Journal of Comparative Physiology B

, Volume 181, Issue 8, pp 1045–1062 | Cite as

Ontogeny of salinity tolerance and evidence for seawater-entry preparation in juvenile green sturgeon, Acipenser medirostris

  • Peter J. AllenEmail author
  • Maryann McEnroe
  • Tetyana Forostyan
  • Stephanie Cole
  • Mary M. Nicholl
  • Brian Hodge
  • Joseph J. CechJr.
Original Paper


We measured the ontogeny of salinity tolerance and the preparatory hypo-osmoregulatory physiological changes for seawater entry in green sturgeon (Acipenser medirostris), an anadromous species occurring along the Pacific Coast of North America. Salinity tolerance was measured every 2 weeks starting in 40-day post-hatch (dph) juveniles and was repeated until 100% survival at 34‰ was achieved. Fish were subjected to step increases in salinity (5‰ 12 h−1) that culminated in a 72-h exposure to a target salinity, and treatment groups (0, 15, 20, 25, 30, 34‰; and abrupt exposure to 34‰) were adjusted as fish developed. After 100% survival was achieved (134 dph), a second experiment tested two sizes of fish for 28-day seawater (33‰) tolerance, and gill and gastrointestinal tract tissues were sampled. Their salinity tolerance increased and plasma osmolality decreased with increasing size and age, and electron microscopy revealed three types of mitochondria-rich cells: one in fresh water and two in seawater. In addition, fish held on a natural photoperiod in fresh water at 19°C showed peaks in cortisol, thyroid hormones and gill and pyloric ceca Na+, K+-ATPase activities at body sizes associated with seawater tolerance. Therefore, salinity tolerance in green sturgeon increases during ontogeny (e.g., as these juveniles may move down estuaries to the ocean) with increases in body size. Also, physiological and morphological changes associated with seawater readiness increased in freshwater-reared juveniles and peaked at their seawater-tolerant ages and body sizes. Their seawater-ready body size also matched that described for swimming performance decreases, presumably associated with downstream movements. Therefore, juvenile green sturgeon develop structures and physiological changes appropriate for seawater entry while growing in fresh water, indicating that hypo-osmoregulatory changes may proceed by multiple routes in sturgeons.


Sturgeon Ontogeny Salinity tolerance Thyroxine Na+ K+-ATPase Electron microscopy 



Bodega Marine Laboratory


Condition factor


Days post-hatch


Fresh water


Gastrointestinal tract


Mitochondria-rich cell


Na+, K+-ATPase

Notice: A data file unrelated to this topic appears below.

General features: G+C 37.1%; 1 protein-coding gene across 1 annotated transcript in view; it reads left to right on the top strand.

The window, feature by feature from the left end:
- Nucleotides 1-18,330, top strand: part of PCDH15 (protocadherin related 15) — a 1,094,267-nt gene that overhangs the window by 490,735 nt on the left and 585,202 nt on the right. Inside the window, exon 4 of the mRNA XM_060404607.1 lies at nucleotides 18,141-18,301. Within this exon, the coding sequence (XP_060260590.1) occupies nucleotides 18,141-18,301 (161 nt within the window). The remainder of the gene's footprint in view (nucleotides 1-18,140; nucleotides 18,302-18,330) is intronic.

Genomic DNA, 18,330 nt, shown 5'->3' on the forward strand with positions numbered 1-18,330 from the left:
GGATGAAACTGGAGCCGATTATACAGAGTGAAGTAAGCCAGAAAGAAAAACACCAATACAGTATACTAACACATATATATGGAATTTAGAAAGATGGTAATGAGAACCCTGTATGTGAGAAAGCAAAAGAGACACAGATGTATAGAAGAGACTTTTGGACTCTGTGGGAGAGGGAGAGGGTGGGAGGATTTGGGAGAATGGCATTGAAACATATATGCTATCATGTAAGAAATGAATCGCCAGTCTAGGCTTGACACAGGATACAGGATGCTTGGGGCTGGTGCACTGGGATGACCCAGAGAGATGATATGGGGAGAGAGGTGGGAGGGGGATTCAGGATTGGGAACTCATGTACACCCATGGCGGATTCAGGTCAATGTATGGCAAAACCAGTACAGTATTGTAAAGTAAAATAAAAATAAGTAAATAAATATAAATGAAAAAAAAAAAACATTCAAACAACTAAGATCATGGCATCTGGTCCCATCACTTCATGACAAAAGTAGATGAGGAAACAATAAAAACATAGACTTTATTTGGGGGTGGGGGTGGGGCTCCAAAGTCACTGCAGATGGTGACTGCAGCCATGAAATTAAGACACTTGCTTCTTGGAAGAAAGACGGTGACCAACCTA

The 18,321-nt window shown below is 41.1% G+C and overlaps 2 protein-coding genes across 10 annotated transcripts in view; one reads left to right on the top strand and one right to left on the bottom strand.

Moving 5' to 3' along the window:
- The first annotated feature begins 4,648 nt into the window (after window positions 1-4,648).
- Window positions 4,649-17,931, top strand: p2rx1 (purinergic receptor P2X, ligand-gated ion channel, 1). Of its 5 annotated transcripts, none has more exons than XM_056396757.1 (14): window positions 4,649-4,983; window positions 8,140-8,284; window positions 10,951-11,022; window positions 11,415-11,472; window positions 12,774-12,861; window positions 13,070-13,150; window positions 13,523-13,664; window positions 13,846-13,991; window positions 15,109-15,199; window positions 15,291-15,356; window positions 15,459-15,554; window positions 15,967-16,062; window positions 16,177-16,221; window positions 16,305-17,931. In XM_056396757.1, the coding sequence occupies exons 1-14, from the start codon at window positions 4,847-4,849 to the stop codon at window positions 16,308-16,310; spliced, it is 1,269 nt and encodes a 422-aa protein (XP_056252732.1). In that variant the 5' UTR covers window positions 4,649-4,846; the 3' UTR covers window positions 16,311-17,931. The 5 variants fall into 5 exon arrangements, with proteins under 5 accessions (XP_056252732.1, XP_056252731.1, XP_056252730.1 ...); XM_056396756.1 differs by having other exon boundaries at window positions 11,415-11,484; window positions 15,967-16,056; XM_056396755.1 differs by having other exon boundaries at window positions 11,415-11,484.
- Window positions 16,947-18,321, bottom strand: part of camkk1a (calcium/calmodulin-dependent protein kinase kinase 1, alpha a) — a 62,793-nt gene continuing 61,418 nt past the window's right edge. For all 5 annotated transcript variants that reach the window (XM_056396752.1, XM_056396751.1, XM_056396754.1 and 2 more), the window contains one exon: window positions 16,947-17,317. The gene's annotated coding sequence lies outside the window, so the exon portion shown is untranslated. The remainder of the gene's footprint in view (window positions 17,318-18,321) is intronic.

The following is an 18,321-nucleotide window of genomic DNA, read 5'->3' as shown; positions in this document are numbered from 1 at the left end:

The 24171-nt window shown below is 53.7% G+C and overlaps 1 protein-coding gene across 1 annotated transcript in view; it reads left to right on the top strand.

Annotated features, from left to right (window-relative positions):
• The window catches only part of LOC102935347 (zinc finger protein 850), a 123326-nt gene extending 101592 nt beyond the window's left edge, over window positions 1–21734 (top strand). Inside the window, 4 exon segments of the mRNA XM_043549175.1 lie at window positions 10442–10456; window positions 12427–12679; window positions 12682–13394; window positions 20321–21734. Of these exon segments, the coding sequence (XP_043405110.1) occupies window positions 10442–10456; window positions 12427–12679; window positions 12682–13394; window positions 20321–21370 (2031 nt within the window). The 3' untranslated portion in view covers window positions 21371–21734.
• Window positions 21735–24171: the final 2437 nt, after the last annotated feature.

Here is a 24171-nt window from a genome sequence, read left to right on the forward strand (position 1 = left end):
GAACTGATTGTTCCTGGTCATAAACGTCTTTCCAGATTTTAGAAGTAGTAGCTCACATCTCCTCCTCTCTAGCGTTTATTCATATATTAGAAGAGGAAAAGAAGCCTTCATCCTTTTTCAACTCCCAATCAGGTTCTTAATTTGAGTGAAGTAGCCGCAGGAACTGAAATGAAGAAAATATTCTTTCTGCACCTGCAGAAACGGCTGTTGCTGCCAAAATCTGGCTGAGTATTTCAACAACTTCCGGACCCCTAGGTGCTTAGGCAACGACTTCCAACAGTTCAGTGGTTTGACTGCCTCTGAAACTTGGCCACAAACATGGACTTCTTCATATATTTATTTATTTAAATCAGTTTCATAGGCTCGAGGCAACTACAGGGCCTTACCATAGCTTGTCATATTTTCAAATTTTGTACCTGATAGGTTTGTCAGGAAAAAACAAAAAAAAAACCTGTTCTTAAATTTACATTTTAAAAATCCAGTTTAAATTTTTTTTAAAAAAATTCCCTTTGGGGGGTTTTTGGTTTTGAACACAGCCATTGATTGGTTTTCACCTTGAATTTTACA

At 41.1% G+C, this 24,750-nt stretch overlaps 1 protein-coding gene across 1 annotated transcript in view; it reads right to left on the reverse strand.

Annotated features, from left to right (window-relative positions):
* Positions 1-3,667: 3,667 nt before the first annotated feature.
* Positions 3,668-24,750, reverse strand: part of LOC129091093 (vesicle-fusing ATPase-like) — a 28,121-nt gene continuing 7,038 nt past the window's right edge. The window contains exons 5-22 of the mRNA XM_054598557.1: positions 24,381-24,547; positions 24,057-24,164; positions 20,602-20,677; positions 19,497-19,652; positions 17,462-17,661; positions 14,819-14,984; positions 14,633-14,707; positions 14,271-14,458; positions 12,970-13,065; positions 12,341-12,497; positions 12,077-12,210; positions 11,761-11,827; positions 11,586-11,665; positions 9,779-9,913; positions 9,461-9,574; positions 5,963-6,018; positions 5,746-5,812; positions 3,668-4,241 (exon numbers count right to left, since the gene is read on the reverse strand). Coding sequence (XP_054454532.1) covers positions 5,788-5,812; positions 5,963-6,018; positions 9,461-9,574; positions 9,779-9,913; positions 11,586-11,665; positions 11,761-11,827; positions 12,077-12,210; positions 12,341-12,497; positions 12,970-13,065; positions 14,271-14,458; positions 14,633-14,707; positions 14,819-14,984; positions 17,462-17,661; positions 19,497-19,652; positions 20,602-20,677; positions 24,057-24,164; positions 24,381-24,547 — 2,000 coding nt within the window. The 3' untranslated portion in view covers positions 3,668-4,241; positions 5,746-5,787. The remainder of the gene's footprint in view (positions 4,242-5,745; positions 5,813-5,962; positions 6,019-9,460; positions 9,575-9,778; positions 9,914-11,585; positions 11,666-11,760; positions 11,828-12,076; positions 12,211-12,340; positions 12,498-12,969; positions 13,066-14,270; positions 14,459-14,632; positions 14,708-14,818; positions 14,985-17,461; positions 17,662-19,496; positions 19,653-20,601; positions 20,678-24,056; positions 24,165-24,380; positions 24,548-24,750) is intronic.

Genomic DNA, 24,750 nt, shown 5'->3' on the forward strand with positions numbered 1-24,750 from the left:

Total length



We thank the Yurok Tribal Council and the Yurok Fisheries Program for broodstock fish; S. Doroshov, J. Van Eenennaam, and J. Linares-Casenave for providing larval fish from the broodstock; P. Lutes, E. Hallen, K. Menard, J. Newman, B. Myers, M. Paulson, K. Brown, and W. Newman for facility assistance and recommendations; T. Allen, B. J. Zamora, N. Ponferrada, B. Hodges, R. Kaufman, D. Cocherell, T. Matsumoto, K. Jasperson, D. Hickey, A. Vlazny, A. Oye and B. Jang for technical assistance and insight; and S. Doroshov, P. Moyle, the students of WFA8212 and two anonymous reviewers for helpful comments on the manuscript. Financial assistance was provided by the California Bay-Delta Authority (grant no. ERP-02D-P57), the Anadromous Fish Restoration Program (US Fish and Wildlife Service, US Bureau of Reclamation; grant no. 11332-1-G005), the University of California Agricultural Experiment Station (grant no. 3455-H to JJC), the UC Davis Ecology Graduate Group (Block Grant and Jastro-Shields Scholarship to PJA), the BML (travel grant to PJA), Emily Schwalen Memorial Prize, the Marin Rod and Gun Club, the Granite Bay Flycasters, and the California Federation of FlyFishers (scholarships to PJA). TF was supported by a Purchase College Undergraduate Research Support Award, and the TEM/SEM capabilities were provided by a National Science Foundation Major Research Instrumentation Grant (No: 0116457) to J.R. Factor, Purchase College.


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Copyright information

© Springer-Verlag 2011

Authors and Affiliations

  • Peter J. Allen
    • 1
    • 3
    Email author
  • Maryann McEnroe
    • 2
  • Tetyana Forostyan
    • 2
  • Stephanie Cole
    • 1
  • Mary M. Nicholl
    • 1
  • Brian Hodge
    • 1
  • Joseph J. CechJr.
    • 1
  1. 1.Department of Wildlife, Fish, and Conservation BiologyUniversity of CaliforniaDavisUSA
  2. 2.School of Natural and Social SciencesState University of New YorkPurchaseUSA
  3. 3.Department of Wildlife, Fisheries and AquacultureMississippi State UniversityMississippi StateUSA

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